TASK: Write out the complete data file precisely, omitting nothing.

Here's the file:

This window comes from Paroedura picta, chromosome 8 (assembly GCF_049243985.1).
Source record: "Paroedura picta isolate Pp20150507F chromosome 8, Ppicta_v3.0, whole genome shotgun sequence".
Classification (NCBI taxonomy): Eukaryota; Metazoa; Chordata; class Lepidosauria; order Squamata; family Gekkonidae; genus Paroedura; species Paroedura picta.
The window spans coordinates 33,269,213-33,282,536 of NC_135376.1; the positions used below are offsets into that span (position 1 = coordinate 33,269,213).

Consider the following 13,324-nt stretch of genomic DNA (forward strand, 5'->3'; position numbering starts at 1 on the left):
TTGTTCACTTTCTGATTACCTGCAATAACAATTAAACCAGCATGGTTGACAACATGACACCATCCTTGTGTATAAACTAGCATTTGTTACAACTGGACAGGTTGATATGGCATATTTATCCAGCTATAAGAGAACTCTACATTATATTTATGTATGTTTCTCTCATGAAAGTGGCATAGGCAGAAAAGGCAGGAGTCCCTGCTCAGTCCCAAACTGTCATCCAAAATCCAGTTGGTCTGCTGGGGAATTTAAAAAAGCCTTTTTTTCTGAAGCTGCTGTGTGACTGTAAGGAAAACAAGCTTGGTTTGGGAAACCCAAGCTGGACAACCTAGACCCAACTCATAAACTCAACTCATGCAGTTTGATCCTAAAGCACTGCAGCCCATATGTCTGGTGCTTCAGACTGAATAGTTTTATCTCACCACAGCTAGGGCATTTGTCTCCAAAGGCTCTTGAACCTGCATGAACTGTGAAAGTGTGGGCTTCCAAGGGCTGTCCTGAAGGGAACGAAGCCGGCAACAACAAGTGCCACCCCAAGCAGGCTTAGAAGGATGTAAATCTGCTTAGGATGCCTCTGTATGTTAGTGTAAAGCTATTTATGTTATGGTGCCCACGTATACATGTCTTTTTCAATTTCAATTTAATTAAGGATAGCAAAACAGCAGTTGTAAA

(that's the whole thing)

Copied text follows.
This window comes from Paroedura picta, chromosome 8 (assembly GCF_049243985.1).
Source record: "Paroedura picta isolate Pp20150507F chromosome 8, Ppicta_v3.0, whole genome shotgun sequence".
Classification (NCBI taxonomy): Eukaryota; Metazoa; Chordata; class Lepidosauria; order Squamata; family Gekkonidae; genus Paroedura; species Paroedura picta.
The window spans coordinates 33,269,213-33,282,536 of NC_135376.1; the positions used below are offsets into that span (position 1 = coordinate 33,269,213).

Consider the following 13,324-nt stretch of genomic DNA (forward strand, 5'->3'; position numbering starts at 1 on the left):
TTGTTCACTTTCTGATTACCTGCAATAACAATTAAACCAGCATGGTTGACAACATGACACCATCCTTGTGTATAAACTAGCATTTGTTACAACTGGACAGGTTGATATGGCATATTTATCCAGCTATAAGAGAACTCTACATTATATTTATGTATGTTTCTCTCATGAAAGTGGCATAGGCAGAAAAGGCAGGAGTCCCTGCTCAGTCCCAAACTGTCATCCAAAATCCAGTTGGTCTGCTGGGGAATTTAAAAAAGCCTTTTTTTCTGAAGCTGCTGTGTGACTGTAAGGAAAACAAGCTTGGTTTGGGAAACCCAAGCTGGACAACCTAGACCCAACTCATAAACTCAACTCATGCAGTTTGATCCTAAAGCACTGCAGCCCATATGTCTGGTGCTTCAGACTGAATAGTTTTATCTCACCACAGCTAGGGCATTTGTCTCCAAAGGCTCTTGAACCTGCATGAACTGTGAAAGTGTGGGCTTCCAAGGGCTGTCCTGAAGGGAACGAAGCCGGCAACAACAAGTGCCACCCCAAGCAGGCTTAGAAGGATGTAAATCTGCTTAGGATGCCTCTGTATGTTAGTGTAAAGCTATTTATGTTATGGTGCCCACGTATACATGTCTTTTTCAATTTCAATTTAATTAAGGATAGCAAAACAGCAGTTGTAAA